Bratwurst and German potato salad is one of my favorite meals to enjoy on the back porch during the spring and fall months. I’ll admit it now, the bratwurst in the photo above is homemade and it was made by me, but the recipe isn’t mine. It came straight out of the one cookbook every sausage connoisseur should own: Charcuterie – The Craft of Salting, Curing, and Smoking. I’m not going to post the recipe for the Bratwurst because I think folks should really buy this book. Form a historical standpoint, this book made me truly understand and the appreciate the art of curing meats and knowing exactly where my meat comes from. Buy… the… book… I’m being serious. Even if you don’t plan on making sausage, it’s a good read.
However, I can recommend a method for cooking your bratwurst. Most people just toss it on a grill or pan and go to town on searing it. I find that cooking this way often burns or over cooks the skins before the interior is done. One of the best methods to cook brats or any sausage is to simmer them in a pan, with the lid on, in a shallow liquid, until they are cooked through. Then finish them on the grill or in a pan. My favorite liquid to simmer my bratwurst in is beer. Oktoberfest to be specific. I’ll also chop up some onions and add them to my liquid. When the bratwurst are finish cooking, I’ll put them aside and I’ll finish cooking down the beer and onions until thick. The cooked onions are great with the bratwurst. I may add a little brown sugar to balance out the onions (beer can sometimes become bitter when cooked). Then I will finish the bratwurst on the grill or in a cast iron skillet.
There has been a new trend growing in the home kitchen, and that’s sous vide cooking (I’ll be discussing this at length in other posts). I love my sous vide machine and cooking sausage in it is absolutely amazing. Instead of simmering your bratwurst, sous vide them. Seriously. Set your sous vide machine to 160 degrees F. Place the bratwurst in a gallon size ziploc baggie and cooking them for about an hour. Pull them out of the water and finish them however you’d like. I freeze my sausages and then put them in vacuum sealed bags. When I want bratwurst, I just toss them in my sous vide machine frozen. This is great for those nights for when I want something easy to cook.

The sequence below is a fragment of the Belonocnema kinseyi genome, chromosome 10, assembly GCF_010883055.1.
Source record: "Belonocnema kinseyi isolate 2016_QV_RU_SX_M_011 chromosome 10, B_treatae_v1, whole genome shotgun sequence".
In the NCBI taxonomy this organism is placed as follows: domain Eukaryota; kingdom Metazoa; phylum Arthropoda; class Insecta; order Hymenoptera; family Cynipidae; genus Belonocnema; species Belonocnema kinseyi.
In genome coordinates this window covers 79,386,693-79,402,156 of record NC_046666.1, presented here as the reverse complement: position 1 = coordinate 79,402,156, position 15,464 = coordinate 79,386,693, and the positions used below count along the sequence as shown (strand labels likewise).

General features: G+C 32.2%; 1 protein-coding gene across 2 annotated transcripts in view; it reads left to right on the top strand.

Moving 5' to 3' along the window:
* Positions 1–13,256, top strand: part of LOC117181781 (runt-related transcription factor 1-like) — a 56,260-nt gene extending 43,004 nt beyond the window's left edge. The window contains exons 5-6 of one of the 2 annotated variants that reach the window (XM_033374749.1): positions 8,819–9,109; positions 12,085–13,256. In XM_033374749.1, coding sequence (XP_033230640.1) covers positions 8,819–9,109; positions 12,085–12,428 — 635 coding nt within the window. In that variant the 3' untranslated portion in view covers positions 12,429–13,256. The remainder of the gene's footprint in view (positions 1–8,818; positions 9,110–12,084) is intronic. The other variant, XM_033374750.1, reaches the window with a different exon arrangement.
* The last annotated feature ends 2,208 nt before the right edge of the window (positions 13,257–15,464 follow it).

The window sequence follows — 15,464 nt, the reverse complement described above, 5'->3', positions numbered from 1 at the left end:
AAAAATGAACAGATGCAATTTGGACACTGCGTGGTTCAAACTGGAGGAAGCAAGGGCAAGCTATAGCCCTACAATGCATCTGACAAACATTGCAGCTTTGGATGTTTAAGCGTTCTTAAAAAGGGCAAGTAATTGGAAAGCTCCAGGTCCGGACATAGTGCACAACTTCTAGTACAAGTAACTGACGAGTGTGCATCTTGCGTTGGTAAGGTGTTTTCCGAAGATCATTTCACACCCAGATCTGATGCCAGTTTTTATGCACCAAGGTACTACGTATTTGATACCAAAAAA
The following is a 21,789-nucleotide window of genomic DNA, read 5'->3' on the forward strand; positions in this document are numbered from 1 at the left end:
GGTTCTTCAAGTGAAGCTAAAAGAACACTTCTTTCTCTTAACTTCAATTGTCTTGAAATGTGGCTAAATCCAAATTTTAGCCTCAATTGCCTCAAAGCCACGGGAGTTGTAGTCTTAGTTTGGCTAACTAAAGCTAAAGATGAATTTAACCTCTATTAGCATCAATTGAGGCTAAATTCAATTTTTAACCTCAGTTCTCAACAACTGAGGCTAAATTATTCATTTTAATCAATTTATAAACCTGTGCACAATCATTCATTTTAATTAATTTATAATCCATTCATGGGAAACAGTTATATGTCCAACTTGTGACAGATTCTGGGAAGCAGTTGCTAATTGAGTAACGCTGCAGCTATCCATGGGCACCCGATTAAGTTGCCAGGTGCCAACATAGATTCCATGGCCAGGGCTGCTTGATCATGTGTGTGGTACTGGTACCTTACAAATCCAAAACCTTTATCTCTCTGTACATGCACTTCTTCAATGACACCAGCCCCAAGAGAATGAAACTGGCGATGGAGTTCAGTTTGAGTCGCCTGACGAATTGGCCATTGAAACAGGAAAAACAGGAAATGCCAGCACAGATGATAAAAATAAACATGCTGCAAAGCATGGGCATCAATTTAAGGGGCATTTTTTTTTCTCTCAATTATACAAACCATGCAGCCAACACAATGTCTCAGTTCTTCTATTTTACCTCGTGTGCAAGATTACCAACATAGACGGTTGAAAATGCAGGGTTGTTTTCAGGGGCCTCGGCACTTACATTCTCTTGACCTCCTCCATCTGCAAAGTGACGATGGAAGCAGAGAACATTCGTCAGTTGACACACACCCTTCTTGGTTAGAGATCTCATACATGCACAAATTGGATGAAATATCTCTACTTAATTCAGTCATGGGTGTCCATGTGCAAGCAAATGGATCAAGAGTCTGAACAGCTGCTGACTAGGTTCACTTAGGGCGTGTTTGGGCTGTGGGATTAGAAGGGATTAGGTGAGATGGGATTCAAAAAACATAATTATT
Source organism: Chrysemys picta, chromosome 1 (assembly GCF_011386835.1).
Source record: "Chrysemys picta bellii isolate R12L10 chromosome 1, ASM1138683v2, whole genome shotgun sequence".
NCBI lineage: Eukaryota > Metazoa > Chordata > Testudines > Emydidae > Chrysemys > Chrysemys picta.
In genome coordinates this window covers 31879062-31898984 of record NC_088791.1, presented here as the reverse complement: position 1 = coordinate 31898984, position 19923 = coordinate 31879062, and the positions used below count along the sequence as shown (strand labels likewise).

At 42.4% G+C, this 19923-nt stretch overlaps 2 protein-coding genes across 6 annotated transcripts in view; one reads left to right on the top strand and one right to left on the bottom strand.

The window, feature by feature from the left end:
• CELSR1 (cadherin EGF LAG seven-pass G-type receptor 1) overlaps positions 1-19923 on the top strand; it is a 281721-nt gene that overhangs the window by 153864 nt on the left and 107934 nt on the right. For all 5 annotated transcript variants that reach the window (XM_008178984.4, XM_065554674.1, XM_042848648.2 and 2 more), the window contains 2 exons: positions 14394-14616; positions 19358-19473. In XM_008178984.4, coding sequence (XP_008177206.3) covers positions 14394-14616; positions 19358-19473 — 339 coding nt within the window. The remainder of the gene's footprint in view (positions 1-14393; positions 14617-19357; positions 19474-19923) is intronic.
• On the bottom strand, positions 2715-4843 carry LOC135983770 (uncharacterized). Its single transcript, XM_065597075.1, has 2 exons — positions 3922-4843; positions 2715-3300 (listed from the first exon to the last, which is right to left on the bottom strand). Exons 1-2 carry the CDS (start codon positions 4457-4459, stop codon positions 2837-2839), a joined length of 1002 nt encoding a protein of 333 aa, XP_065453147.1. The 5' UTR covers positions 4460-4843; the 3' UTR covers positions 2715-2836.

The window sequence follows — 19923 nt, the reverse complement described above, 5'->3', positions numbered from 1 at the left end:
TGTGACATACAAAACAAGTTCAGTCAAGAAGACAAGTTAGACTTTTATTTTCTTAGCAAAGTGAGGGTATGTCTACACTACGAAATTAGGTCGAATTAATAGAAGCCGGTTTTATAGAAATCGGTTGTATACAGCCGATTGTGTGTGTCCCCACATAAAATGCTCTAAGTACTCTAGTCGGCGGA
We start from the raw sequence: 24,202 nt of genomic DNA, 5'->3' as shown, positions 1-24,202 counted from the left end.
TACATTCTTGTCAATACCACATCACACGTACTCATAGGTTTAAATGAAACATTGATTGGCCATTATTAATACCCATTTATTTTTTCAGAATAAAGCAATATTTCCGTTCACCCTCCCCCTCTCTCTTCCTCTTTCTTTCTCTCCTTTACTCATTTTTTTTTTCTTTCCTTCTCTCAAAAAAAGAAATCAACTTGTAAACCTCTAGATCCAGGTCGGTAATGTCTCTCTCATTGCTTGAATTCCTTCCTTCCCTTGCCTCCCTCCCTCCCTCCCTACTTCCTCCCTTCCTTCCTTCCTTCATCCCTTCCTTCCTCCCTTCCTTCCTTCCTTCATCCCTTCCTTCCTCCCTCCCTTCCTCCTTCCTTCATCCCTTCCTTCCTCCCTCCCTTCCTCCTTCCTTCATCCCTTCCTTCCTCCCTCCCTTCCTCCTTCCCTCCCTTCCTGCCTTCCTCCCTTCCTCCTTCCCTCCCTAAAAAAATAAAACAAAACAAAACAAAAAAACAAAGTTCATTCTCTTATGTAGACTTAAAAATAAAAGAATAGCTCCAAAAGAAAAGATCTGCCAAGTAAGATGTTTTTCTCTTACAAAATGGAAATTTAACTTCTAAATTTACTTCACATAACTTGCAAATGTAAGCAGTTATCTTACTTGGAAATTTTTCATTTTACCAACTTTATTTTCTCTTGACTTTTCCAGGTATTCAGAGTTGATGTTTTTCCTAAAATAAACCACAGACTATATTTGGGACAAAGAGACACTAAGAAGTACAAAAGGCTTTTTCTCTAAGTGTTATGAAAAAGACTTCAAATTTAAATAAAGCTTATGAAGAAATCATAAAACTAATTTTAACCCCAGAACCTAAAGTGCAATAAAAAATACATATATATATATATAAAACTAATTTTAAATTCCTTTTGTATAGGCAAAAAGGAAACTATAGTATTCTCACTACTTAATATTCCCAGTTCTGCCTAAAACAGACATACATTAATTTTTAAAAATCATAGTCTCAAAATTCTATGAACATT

Now to the potato salad. My first experience of German potato salad was at a Volkswagen enthusiast event in Helen, GA. If you don’t know what Helen, GA is, it’s a German themed tourist trap in North Georgia. It’s a neat place if you’re driving through. The landscape is beautiful, just don’t get sucked into the touristy stuff. There are a few decent restaurants in Helen and one of them had German potato salad. Ever since I had German potato salad in Helen, I’ve been on a quest for the perfect clone recipe. I think this recipe is as close as I’ll ever get.
Brown bacon in large cast iron skillet or your favorite pan until the bacon is brown but not super crunch. You want the bacon cooked and browned, but you don't want there to be bacon rocks in your potato salad.
Remove the bacon and remove all but 2 tbsp. of the bacon fat.
Add the onion and saute the onions until translucent.
In a large mixing bowl, add the vinegar, water, suger, salt, and black pepper.
Whisk ingredients together.
Add the onion, cooked bacon, and remaining bacon fat to the mixing bowl.
Peel the potatoes, cut in half, and then cut the halves into 1/4 inch thick pieces
Place the potatoes in a pot of cold water and bring to a simmer. Cook the potatoes until they split when pierced with a knife or fork. You don't want these potato chunks to be mushy. You want firm potatoes.
Drain the potatoes and add the potatoes to the large mixing bowl.
Carefully mix the potatoes. You don't want to mash them. I like to stir, then let the salad sit for a minute, then mix again. I'll repeat this process several times. As the potatoes release some starch that is picked up by the dressing, the dressing will thicken and coat the potatoes more evenly.
Serve hot or cold. I prefer mine on the warm side.
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